Well, it starts off with Blackstone, doesn’t it, but it ends up somewhere rather different and quite a lot more nationalistic. UK, be more Celtic! A fair number of druids floating around (though Blackstone does in fact get a bit druidy at times with some of his origin stories, e.g. in relation to burning women at the stake). Hywel Dda naturally present and correct. Perhaps more interesting is the enthusiasm for some more arcane aspects of Welsh property law. Very much of its time.




Photo by Catrin Ellis on Unsplash


Return of ‘the eunuch maker’

For those of us following the ‘Eunuch Maker’ case (briefly discussed here), there have been some more proceedings and reports in newspapers and other news sources.[i]

Still, as far as I can see, no explicit reference to mayhem, but it is interesting to see the focus of some reports on the fact that ‘the Eunuch Maker’ himself, Marius Gustavson, claimed some disability benefits after having various bits of himself removed. It does not seem to be suggested that he undertook the procedures in order to collect the benefit, but, still it does rather chime in with the story told by Edward Coke, of having presided over a trial in which a fit and healthy beggar had himself ‘maimed’, all the better to beg. Not livestreamed for profit though.

GS 13/1/2024

[i] Mail, Guardian,

Update: report mentioning consent with regard to sentencing, but so far no mayhem references.

Update: others involved in the conspiracy in court, sentenced, late January 2024: see newspaper report here

Further sentences due 4/5 March 2024.

Starting some fake history …

This, just now, when looking up the site …

I seem to have launched two new fake women into the vortex of untruth: Henry’s sister and Dr Judith Bracton, legal historian.



… And on we go …

Continuing my inadvertent journey into flummoxing AI, this has now added Eleanor of Brittany and Toni Braxton to the mix …

Only a matter of time until we hear that king John’s real beef with Arthur of Brittany was that he didn’t like his legal writing/compilation, and that Eleanor’s version of ‘Unbreak My Heart’ was far superior to Toni Braxton’s cover version …


OK, I may be coming around to AI, since this turned up when I was trying to find my research profile … Look, I am esteemed!

Copilot, I bet you say that to all the legal historians …


Prosecuting predatory chaplains: an instance of abuse from fourteenth-century Yorkshire

Deeply unpleasant, but worthy of a quick note is this Yorkshire entry from a King’s Bench plea roll, from Michaelmas term 1363.[i]

It states that the jurors of various wapentakes in the county, in the previous Michaelmas term, at York, presented that Thomas de Barkestone, chaplain, recently living at Escrick, took Alice de Hartford,[ii] aged 13 years, recently servant of the same chaplain, and extracted her from her bed in the house of John Gamul of Escrick,[iii] on [25th April, 1362], and conducted her, naked, to his (Thomas’s) chamber, with the assistance of another chaplain. Because Alice did not want to consent to fornicate with Thomas, the two chaplains tied her up, naked, using an iron chain attached to a post there, and kept her there, tied up and naked, until Thomas ‘lay with her’, feloniously and against her will. Thomas and the other chaplain pleaded not guilty, put themselves on a jury, and were bailed until Easter term following this.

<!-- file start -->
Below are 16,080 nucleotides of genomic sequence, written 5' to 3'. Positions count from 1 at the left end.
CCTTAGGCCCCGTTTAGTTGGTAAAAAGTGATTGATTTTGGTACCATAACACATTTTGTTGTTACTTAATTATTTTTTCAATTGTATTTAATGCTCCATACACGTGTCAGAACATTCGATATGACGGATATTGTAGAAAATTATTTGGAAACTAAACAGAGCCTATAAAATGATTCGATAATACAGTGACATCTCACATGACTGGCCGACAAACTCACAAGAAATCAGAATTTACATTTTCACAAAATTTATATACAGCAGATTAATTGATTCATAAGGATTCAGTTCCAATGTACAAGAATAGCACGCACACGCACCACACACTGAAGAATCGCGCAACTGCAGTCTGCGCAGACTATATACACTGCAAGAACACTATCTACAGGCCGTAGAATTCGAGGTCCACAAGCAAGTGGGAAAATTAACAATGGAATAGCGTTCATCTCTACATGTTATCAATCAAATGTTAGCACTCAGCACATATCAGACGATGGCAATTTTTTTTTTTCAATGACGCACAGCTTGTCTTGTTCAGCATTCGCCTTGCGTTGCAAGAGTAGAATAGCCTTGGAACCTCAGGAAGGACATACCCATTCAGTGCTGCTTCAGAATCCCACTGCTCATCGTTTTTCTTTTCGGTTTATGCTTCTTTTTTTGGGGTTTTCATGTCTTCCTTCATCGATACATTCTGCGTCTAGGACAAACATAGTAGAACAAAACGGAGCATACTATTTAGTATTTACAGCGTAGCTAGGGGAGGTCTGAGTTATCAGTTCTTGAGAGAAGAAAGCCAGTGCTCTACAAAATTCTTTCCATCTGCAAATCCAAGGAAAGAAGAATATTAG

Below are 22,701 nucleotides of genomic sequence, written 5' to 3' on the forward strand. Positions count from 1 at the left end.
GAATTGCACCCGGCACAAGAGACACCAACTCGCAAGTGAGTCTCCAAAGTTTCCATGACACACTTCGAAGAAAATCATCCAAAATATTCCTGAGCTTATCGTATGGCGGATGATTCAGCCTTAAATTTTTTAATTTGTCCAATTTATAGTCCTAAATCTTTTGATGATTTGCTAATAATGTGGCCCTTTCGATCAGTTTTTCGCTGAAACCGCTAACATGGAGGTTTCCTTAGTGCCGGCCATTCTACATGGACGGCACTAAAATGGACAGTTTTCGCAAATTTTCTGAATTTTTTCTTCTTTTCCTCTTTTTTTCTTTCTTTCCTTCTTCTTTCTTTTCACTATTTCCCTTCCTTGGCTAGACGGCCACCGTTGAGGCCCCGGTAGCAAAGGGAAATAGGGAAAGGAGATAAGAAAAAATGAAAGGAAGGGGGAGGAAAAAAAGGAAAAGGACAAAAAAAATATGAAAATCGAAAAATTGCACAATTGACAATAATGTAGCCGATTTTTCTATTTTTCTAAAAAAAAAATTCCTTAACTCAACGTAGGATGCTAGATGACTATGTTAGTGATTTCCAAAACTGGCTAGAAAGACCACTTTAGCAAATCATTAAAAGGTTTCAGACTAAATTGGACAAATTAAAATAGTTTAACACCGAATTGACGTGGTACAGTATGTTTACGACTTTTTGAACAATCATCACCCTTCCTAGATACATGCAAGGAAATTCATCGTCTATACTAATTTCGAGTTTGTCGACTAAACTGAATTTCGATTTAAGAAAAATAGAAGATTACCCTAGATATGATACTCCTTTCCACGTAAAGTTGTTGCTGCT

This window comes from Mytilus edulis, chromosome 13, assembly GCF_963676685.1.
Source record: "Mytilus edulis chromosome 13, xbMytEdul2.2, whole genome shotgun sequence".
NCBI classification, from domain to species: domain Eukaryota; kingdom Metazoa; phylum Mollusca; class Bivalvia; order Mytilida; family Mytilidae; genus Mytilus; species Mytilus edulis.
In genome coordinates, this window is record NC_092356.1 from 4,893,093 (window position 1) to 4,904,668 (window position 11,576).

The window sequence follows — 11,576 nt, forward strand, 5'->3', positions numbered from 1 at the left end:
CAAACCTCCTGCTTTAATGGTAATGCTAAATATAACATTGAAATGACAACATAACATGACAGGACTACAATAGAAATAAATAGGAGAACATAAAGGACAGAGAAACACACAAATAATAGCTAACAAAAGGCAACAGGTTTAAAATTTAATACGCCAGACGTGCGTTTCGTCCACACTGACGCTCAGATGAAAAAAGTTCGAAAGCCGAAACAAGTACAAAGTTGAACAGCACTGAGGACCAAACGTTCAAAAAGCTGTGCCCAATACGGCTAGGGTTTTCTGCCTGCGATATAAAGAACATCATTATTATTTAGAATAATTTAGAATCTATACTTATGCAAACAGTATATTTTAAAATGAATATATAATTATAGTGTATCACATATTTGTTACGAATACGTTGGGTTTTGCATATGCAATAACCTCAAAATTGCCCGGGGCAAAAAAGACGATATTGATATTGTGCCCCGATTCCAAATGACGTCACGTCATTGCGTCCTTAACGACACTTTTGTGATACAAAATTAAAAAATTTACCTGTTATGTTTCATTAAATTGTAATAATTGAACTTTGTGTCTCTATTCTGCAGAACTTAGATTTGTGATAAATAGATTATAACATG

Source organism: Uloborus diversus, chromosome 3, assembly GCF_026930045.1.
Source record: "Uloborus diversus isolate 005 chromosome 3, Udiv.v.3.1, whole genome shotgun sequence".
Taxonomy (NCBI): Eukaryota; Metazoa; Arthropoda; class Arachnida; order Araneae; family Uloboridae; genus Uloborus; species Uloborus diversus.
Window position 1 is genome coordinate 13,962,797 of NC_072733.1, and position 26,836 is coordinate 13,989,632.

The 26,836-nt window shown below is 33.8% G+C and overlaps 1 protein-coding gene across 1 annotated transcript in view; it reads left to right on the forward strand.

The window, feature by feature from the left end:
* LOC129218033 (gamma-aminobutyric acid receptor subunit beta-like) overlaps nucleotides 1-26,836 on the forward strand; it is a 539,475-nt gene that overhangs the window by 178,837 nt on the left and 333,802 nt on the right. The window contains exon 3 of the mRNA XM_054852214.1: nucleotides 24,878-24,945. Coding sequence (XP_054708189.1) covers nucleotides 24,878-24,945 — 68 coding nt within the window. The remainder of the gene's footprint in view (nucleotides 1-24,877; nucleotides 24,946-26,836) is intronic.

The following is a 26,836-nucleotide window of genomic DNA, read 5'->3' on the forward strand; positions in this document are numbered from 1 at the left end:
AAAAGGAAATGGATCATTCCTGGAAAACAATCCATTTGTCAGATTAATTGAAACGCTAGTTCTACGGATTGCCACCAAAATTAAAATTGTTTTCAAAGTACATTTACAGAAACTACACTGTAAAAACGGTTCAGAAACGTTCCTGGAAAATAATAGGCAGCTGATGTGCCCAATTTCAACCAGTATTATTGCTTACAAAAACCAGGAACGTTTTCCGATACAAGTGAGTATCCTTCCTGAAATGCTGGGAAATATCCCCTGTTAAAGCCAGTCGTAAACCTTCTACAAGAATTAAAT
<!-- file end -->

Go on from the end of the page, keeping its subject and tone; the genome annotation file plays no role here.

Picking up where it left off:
Here, the trail goes cold (so far!) and, as ever, we don’t know what facts lay behind this instance, but it is clear that this was considered a plausible story, and that is noteworthy. There are a few points of particular interest, and connections with other bits and pieces I have done. Let’s think about one or two of them.

First, there is the age of Alice, and the fact that it is noted. We find it vile that a (presumably) adult man was predating upon a 13 year old girl, and the jurors seem to have been appalled too – for there is no obvious legal reason to record it. Interesting on attitudes (at least of male, respectable jurors) to women and girls, and offences against them.

Then there is the fact that Alice was formerly a servant of Thomas. This makes the whole thing even grimmer (or concurrently grim?), bringing in considerations of the particular vulnerability of female servants to the slobbering and harassment of their employers.[iv] It is hard not to speculate about why Alice left Thomas’s service, and to construct a particularly heart-breaking story in which she left because of his pressure and abuse, thought she had got away, but was ensnared once more. One of the common images used for marriage was that of the bond or chain: here, allegedly, was a very literal use of chains in a non-marital context, showing that the employer-female servant connection might also be very hard to escape.

In terms of the main offence, the details are, of course, horrific; they are also unusual amongst such accounts. The power of the offenders (two of them, presumably grown-up men, with the means to subdue Alice – and presumably having planned the whole thing) is contrasted with Alice’s youth and nakedness (three times we are told she was naked). The vocabulary around will and consent is also interesting. Medieval records very commonly use the expression of sex ‘against her will’, and I have always thought that there is an important difference between this and ‘without her consent’, although we (both lawyers and historians) tend to fall into modern legal language, based around consent. Here, however, both ‘against her will’ and the fact of her non-consent are mentioned. It seems a particularly strong indication that the jury were sympathetic towards this particular young girl, and that they believed that people like Thomas (men, chaplains) might do things like this. The other vocabulary issue which is difficult, and jarring, though perhaps explained by the need to use Latin, rather than more familiar, less formal, languages, is the use of concubuit for the act itself – its overtones of mutuality, ‘with-ness’ sitting so badly with what was clearly being told as a tale of unilateral and abusive crime.